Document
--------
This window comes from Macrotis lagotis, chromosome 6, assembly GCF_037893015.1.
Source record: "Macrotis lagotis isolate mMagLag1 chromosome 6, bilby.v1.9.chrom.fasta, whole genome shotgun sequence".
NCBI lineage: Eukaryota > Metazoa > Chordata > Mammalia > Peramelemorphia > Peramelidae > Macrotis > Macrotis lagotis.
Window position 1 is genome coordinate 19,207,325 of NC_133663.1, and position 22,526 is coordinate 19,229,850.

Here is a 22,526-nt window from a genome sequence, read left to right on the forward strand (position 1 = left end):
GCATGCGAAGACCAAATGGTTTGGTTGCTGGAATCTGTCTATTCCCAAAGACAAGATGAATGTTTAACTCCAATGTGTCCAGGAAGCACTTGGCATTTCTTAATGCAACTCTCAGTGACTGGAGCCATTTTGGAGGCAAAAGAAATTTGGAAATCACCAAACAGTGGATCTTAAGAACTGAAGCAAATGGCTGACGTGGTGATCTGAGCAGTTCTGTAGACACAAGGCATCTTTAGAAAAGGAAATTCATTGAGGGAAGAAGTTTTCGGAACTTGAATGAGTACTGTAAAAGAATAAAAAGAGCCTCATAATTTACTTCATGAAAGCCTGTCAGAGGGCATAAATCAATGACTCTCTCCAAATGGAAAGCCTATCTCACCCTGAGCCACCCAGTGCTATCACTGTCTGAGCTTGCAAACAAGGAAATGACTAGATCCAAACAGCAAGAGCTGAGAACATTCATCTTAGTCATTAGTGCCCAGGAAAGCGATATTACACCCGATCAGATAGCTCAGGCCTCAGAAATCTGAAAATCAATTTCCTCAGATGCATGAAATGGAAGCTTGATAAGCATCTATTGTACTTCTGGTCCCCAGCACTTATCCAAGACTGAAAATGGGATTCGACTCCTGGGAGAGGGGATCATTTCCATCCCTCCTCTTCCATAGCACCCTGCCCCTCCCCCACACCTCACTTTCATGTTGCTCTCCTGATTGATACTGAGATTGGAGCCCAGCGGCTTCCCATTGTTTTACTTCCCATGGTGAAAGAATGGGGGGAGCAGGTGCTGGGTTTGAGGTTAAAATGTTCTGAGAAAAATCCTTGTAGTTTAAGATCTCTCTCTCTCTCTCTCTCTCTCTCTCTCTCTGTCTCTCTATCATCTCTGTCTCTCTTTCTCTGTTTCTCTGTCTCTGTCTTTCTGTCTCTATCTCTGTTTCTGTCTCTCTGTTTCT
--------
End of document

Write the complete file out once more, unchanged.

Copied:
This window comes from Macrotis lagotis, chromosome 6, assembly GCF_037893015.1.
Source record: "Macrotis lagotis isolate mMagLag1 chromosome 6, bilby.v1.9.chrom.fasta, whole genome shotgun sequence".
NCBI lineage: Eukaryota > Metazoa > Chordata > Mammalia > Peramelemorphia > Peramelidae > Macrotis > Macrotis lagotis.
Window position 1 is genome coordinate 19,207,325 of NC_133663.1, and position 22,526 is coordinate 19,229,850.

Here is a 22,526-nt window from a genome sequence, read left to right on the forward strand (position 1 = left end):
GCATGCGAAGACCAAATGGTTTGGTTGCTGGAATCTGTCTATTCCCAAAGACAAGATGAATGTTTAACTCCAATGTGTCCAGGAAGCACTTGGCATTTCTTAATGCAACTCTCAGTGACTGGAGCCATTTTGGAGGCAAAAGAAATTTGGAAATCACCAAACAGTGGATCTTAAGAACTGAAGCAAATGGCTGACGTGGTGATCTGAGCAGTTCTGTAGACACAAGGCATCTTTAGAAAAGGAAATTCATTGAGGGAAGAAGTTTTCGGAACTTGAATGAGTACTGTAAAAGAATAAAAAGAGCCTCATAATTTACTTCATGAAAGCCTGTCAGAGGGCATAAATCAATGACTCTCTCCAAATGGAAAGCCTATCTCACCCTGAGCCACCCAGTGCTATCACTGTCTGAGCTTGCAAACAAGGAAATGACTAGATCCAAACAGCAAGAGCTGAGAACATTCATCTTAGTCATTAGTGCCCAGGAAAGCGATATTACACCCGATCAGATAGCTCAGGCCTCAGAAATCTGAAAATCAATTTCCTCAGATGCATGAAATGGAAGCTTGATAAGCATCTATTGTACTTCTGGTCCCCAGCACTTATCCAAGACTGAAAATGGGATTCGACTCCTGGGAGAGGGGATCATTTCCATCCCTCCTCTTCCATAGCACCCTGCCCCTCCCCCACACCTCACTTTCATGTTGCTCTCCTGATTGATACTGAGATTGGAGCCCAGCGGCTTCCCATTGTTTTACTTCCCATGGTGAAAGAATGGGGGGAGCAGGTGCTGGGTTTGAGGTTAAAATGTTCTGAGAAAAATCCTTGTAGTTTAAGATCTCTCTCTCTCTCTCTCTCTCTCTCTCTCTCTGTCTCTCTATCATCTCTGTCTCTCTTTCTCTGTTTCTCTGTCTCTGTCTTTCTGTCTCTATCTCTGTTTCTGTCTCTCTGTTTCT